Noise pollution threatening the food supply? Human-generated underwater noise found to disrupt the ability for fish to school


Fish generally cluster together and move as one because they need cohesion and coordination when it comes to exchanging information like where to find food sources and how to avoid predators. However, small interruptions to their normal activities, such as when they are disturbed by the grueling sounds of man’s gigantic machines, can cause miscommunication among them, leaving them open to attacks from outside forces.

A team from the University of Bristol in England played back recordings of construction noise such as pile-drivings – specifically ones that happen during the erection of marine infrastructure like piers and wind farms – to 450 individual sea bass in shoals of four individuals each.

By using state-of-the-art computer tracking software, we were able to measure and analyze the movement of individual fish and the shoal as a whole in great detail,” Dr. Christos Ioannou from the University of Bristol‘s School of Biological Sciences said. This is one of the few studies to explore how pollution from human activity impacts schooling behavior in fish. Previous work has mostly focused on the effect of noise on the physiology and behavior of individual animals.”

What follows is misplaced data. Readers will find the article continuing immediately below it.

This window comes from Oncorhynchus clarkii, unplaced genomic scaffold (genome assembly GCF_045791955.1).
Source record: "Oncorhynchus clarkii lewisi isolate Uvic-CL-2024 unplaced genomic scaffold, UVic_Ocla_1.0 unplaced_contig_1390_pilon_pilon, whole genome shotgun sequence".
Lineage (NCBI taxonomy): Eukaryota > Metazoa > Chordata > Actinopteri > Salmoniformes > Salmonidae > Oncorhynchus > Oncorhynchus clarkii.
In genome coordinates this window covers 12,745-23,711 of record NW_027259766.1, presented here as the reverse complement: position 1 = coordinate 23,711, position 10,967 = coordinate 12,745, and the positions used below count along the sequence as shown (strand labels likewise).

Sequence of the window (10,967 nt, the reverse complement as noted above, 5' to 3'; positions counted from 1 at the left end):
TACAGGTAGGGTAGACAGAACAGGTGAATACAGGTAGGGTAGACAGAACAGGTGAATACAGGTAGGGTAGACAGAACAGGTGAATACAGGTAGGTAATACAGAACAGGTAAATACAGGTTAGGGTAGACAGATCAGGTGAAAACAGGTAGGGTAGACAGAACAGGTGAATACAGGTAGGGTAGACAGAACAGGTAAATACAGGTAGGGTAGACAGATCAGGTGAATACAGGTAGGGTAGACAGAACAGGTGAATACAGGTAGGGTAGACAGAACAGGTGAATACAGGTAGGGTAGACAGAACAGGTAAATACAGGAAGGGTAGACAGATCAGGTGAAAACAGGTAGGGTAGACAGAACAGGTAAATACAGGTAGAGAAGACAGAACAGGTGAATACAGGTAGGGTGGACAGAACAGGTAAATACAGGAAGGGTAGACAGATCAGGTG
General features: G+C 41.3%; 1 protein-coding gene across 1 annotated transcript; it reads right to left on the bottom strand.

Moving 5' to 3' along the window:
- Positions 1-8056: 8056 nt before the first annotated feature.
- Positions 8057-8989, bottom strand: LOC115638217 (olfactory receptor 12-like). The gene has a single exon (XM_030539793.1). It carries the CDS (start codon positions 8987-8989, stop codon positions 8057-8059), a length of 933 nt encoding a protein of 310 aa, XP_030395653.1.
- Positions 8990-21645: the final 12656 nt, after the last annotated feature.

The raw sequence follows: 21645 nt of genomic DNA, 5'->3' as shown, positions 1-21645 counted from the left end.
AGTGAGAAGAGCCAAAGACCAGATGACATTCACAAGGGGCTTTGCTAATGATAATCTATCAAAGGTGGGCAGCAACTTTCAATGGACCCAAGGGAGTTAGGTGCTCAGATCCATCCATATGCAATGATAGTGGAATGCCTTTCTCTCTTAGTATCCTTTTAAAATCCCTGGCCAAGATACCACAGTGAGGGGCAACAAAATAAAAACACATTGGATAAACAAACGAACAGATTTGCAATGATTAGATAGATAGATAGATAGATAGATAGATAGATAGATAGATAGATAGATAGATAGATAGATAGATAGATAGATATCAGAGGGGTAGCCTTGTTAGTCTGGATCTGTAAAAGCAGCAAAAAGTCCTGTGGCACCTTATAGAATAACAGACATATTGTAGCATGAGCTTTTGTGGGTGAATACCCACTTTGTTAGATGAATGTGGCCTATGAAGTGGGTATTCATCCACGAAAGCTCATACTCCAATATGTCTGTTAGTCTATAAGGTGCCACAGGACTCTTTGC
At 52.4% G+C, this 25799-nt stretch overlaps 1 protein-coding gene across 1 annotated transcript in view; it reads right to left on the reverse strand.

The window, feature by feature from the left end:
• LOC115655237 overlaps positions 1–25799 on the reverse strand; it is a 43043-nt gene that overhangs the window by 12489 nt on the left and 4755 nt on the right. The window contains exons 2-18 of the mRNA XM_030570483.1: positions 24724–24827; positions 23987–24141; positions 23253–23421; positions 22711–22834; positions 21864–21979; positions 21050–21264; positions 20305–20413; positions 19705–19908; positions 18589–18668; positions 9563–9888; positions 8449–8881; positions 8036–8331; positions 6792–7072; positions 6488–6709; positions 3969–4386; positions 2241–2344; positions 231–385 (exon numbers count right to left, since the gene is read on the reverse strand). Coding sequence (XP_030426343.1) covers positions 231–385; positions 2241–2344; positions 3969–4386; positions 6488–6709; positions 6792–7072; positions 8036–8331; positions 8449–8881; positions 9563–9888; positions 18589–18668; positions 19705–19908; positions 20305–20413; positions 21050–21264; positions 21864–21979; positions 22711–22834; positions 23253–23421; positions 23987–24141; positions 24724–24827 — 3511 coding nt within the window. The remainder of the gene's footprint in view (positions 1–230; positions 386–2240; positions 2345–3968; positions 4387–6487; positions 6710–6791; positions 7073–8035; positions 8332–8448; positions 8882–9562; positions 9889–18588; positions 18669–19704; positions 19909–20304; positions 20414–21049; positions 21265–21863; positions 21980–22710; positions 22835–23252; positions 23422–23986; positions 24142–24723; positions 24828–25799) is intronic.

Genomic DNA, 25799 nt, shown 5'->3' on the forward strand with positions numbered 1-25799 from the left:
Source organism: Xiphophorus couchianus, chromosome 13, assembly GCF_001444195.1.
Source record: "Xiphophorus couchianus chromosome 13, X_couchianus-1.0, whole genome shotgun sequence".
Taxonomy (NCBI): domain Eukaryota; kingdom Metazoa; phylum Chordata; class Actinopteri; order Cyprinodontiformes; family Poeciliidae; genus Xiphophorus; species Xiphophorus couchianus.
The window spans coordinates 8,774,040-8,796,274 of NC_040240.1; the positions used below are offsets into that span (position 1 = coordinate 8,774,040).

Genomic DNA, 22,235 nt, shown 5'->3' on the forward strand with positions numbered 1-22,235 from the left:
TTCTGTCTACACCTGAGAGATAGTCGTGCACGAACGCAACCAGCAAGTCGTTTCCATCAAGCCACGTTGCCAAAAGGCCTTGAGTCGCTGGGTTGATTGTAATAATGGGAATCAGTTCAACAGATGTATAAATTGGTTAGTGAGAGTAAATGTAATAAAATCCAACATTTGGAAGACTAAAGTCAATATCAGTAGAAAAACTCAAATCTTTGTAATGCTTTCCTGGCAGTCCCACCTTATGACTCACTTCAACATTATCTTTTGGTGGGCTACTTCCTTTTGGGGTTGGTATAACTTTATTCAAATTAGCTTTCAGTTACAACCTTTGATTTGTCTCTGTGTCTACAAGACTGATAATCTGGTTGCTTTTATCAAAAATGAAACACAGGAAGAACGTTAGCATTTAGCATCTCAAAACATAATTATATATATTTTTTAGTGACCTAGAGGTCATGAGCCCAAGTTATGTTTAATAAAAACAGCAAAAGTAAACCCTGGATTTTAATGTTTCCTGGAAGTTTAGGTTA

The researchers observed that when the seabass were exposed to noise and sounds of construction work, they became “less cohesive and coordinated,” which is not the case when they were exposed to normal ambient ocean sounds.

The findings were deemed “troubling,” as noise pollution can make schools of fish vulnerable to predators and thereby prematurely lessen their number. The findings were published in Proceedings of the Royal Society B and was funded by the government’s Natural Environment Research Council (NERC).

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The test was done at an aquarium at the University of Bristol. Researchers plan on conducting the same experiment under natural conditions the next time they undertake this matter.

Wind turbines are supposedly killing bats

In a study that was conducted last year by researchers at Exeter University, it was revealed that wind turbines are killing hundreds of bats every year.

The project was identified as environmentally non-impacting by federal agencies. However, when researchers searched the area near the turbines while accompanied by trained guide dogs, they found multiple dead bats in the vicinity.

Researchers said the bats, while on their usual path towards their destination, get sucked into the turbines’ whirling blades when they get too close, causing their demise.

There are other ways in which man’s activity can interfere with the natural habitats of animals. For instance, the noise that passing ships create usually cause a distraction for dolphins and killer whales and hamper their ability to effectively hunt for their food. (Related: 12 million whales, dolphins and other marine creatures threatened around the world by the Navy.)

According to research, the average intensity of noise next to ships is equivalent to 173 underwater decibels, and which equates to III decibels through the air – about the sound of a loud rock concert.

Sources include:

ScienceDaily.com

DailyMail.co.uk

Telegraph.co.uk



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